I don't know if this has been covered elsewhere, but Tjololo, aka the Rock Drift Male on Mala Mala, died last week. He was featured in both the "Predators at War" and "Tracking the Leopard" documentaries that many have seen and remain widely available. He was no longer territorial for the past few years but still a presence on Mala Mala and will be missed. Here's the notice with the pictures cut out to avoid overburdening the server:
It is with great sadness that we advise of the passing away of one of the most famous characters of MalaMala Game Reserve; the Rock Drift Male Leopard or Tjololo.
Probably the most famous leopard that has graced TV documentaries world wide, he was the 'face' of numerous leopard documentaries produced by Kim Wolhuter and National Geographic in the MalaMala Game Reserve.
But whether he was the Rock Drift Male to the rangers of MalaMala or Tjololo to the millions of viewers who saw him on TV and then visited him on MalaMala, we are all sad to see the old man of MalaMala go.
It all started on the morning of the 13 th of November 2007 when a male leopard was seen on Campbell Road on the western boundary of MalaMala. Old and in poor condition, he was reported as having numerous porcupine quills embedded in him, some of which were deep in the neck and throat of the poor cat.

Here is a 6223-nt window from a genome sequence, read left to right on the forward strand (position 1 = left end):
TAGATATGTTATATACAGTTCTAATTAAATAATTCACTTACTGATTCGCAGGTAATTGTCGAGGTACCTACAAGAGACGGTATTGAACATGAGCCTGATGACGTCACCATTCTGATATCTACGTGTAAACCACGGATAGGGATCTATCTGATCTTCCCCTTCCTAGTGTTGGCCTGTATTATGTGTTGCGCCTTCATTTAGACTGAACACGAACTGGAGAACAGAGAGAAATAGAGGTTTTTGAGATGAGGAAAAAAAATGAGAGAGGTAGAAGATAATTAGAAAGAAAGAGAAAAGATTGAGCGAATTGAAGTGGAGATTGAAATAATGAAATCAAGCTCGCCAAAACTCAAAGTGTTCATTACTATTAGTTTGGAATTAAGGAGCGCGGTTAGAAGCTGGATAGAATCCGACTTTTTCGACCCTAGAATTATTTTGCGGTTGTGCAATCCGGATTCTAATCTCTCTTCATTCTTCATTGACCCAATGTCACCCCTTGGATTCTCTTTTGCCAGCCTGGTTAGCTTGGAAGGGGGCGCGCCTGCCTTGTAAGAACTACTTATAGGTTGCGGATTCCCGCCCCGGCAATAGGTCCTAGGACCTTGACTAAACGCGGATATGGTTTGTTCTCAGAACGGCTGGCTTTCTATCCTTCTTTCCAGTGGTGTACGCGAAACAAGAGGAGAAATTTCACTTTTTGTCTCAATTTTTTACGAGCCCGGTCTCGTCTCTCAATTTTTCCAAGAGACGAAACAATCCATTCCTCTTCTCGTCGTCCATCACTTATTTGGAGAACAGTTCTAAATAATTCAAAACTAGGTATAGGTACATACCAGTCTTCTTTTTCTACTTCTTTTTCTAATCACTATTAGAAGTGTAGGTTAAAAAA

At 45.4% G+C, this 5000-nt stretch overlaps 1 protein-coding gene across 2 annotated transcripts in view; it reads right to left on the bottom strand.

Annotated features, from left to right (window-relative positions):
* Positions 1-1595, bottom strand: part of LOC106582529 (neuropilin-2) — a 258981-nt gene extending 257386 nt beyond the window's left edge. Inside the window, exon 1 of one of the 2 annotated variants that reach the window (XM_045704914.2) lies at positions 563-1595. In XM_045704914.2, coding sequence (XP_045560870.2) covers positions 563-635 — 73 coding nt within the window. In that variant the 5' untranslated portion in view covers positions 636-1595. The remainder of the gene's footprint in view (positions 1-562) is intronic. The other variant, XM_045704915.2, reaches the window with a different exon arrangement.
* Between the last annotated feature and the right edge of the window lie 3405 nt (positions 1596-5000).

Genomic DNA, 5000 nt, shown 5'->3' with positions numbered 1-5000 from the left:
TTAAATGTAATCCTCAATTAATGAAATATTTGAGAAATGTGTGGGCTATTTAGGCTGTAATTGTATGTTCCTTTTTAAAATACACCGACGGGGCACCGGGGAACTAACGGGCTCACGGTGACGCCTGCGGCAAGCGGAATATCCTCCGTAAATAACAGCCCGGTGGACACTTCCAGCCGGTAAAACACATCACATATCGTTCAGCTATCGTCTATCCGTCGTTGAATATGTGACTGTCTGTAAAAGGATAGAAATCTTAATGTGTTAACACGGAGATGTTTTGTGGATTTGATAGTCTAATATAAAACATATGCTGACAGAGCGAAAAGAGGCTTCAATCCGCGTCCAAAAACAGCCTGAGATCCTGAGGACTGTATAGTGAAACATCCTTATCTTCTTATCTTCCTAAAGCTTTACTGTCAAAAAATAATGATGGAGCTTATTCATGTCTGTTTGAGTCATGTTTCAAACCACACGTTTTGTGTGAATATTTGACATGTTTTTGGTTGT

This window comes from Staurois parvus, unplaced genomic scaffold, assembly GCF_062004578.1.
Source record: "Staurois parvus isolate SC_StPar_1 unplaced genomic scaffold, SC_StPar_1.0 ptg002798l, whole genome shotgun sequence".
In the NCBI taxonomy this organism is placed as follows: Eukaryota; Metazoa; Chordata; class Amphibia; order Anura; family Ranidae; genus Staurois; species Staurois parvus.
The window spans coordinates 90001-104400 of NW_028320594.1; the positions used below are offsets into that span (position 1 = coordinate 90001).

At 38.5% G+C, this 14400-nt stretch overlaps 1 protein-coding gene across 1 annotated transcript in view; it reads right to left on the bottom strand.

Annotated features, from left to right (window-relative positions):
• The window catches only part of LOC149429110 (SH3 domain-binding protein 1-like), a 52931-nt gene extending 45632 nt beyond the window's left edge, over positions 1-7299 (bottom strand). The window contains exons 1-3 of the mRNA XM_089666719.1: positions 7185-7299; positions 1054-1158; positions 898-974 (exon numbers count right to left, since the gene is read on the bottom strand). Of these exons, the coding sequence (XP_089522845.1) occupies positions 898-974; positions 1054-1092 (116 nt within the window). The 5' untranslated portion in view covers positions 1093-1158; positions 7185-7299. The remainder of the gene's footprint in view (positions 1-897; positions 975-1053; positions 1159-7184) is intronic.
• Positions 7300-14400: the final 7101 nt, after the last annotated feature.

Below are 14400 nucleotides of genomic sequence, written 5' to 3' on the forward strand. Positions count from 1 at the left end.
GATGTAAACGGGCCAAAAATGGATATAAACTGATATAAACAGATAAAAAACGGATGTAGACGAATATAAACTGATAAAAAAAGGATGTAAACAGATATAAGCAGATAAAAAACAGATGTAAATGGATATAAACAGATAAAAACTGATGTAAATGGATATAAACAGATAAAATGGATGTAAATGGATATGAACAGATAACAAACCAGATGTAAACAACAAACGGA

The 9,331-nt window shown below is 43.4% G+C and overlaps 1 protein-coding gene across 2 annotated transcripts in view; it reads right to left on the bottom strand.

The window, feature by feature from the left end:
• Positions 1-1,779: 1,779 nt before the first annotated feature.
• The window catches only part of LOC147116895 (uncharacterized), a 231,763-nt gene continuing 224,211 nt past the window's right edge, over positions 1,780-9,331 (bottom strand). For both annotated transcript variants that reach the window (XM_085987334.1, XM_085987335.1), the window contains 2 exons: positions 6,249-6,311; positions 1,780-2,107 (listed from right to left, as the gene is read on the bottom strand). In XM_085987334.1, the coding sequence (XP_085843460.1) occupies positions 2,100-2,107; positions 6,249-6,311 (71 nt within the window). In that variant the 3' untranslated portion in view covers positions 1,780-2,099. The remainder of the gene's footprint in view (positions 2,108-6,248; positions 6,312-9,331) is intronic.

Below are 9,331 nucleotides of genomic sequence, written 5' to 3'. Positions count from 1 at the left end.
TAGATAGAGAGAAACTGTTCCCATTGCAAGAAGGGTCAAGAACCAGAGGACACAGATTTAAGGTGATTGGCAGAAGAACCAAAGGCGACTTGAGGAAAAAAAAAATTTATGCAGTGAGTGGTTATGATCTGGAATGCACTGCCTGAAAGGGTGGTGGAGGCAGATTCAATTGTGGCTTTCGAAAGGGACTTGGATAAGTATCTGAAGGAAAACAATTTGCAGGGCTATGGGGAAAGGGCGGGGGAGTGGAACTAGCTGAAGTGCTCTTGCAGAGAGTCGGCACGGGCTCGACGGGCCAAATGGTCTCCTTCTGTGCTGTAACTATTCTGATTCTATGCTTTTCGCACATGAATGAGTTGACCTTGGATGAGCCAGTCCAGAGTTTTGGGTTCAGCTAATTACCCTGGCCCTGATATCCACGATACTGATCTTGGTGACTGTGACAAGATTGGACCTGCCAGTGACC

Tom Bloy, the Manager of MalaMala, traveled to inspect the animal and confirmed the animal's condition was not good. Michael Rattray, the owner of MalaMala who is not disposed to intervening in nature, irrespective of the circumstances, was moved by the state of Tjololo and requested the Kruger National Parks Veterinary Services to assist.
Some 5 hours after the leopard was originally seen, the vets arrived. During this time, the Rock Drift Male had hardly moved and was clearly suffering the consequences of his attack on the porcupine.
Tjololo did not react well to the tranquliser dart, and had sporadic convulsions. The vet advised that it was not unusual and that he would settle down as the drug took effect. Under usual circumstances the drug would settle the leopard for over an hour. Tjololo had numerous porcupine quills some as long as 20cm imbedded in his throat area, as well as in his paws. He had licked an area on his back foot completely raw in an effort to rid himself of a quill. Treatment involved the removal of all quills and disinfecting the sites of the wounds and quill punctures. Someway near completion of his treatment, which only took 20 minutes, the leopard began to experience trouble breathing.
In an effort to remedy this, the antidote to the tranquilizer drug was immediately administered. Notwithstanding this, it was evident that the infection in the leopard was too advanced and his condition too poor to recover from his ordeal. The Rock Drift Male could not be revived.
It is not unusual for old predators to succumb to the temptation of porcupine as a diet invariably exacerbated by their own old age and inability to hunt prey more substantial and less dangerous. It seems as if Tjololo, who after many years on MalaMala, was reaching the end of his life and had been marginalized by younger male leopards.
Goodbye Tjololo. You have been a member of the MalaMala Family as a dominant male since 1998. You will be sorely missed.